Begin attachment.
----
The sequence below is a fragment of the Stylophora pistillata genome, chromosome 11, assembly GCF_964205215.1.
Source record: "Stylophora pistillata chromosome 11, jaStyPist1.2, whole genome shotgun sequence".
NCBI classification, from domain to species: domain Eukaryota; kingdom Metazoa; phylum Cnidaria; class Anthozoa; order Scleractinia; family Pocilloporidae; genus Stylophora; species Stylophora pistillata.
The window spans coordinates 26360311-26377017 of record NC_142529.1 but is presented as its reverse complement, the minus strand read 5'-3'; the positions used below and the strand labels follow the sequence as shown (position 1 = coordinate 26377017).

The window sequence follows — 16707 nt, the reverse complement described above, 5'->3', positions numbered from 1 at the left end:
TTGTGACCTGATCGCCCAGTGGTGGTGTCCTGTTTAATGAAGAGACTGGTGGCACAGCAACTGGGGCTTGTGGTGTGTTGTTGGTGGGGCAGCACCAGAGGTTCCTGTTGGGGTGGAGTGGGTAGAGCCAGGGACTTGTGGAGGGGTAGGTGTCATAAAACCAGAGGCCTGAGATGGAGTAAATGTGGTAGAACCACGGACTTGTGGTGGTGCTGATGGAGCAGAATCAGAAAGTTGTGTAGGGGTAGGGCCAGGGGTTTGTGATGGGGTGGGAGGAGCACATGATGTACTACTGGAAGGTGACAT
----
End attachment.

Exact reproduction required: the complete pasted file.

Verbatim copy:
The sequence below is a fragment of the Stylophora pistillata genome, chromosome 11, assembly GCF_964205215.1.
Source record: "Stylophora pistillata chromosome 11, jaStyPist1.2, whole genome shotgun sequence".
NCBI classification, from domain to species: domain Eukaryota; kingdom Metazoa; phylum Cnidaria; class Anthozoa; order Scleractinia; family Pocilloporidae; genus Stylophora; species Stylophora pistillata.
The window spans coordinates 26360311-26377017 of record NC_142529.1 but is presented as its reverse complement, the minus strand read 5'-3'; the positions used below and the strand labels follow the sequence as shown (position 1 = coordinate 26377017).

The window sequence follows — 16707 nt, the reverse complement described above, 5'->3', positions numbered from 1 at the left end:
TTGTGACCTGATCGCCCAGTGGTGGTGTCCTGTTTAATGAAGAGACTGGTGGCACAGCAACTGGGGCTTGTGGTGTGTTGTTGGTGGGGCAGCACCAGAGGTTCCTGTTGGGGTGGAGTGGGTAGAGCCAGGGACTTGTGGAGGGGTAGGTGTCATAAAACCAGAGGCCTGAGATGGAGTAAATGTGGTAGAACCACGGACTTGTGGTGGTGCTGATGGAGCAGAATCAGAAAGTTGTGTAGGGGTAGGGCCAGGGGTTTGTGATGGGGTGGGAGGAGCACATGATGTACTACTGGAAGGTGACAT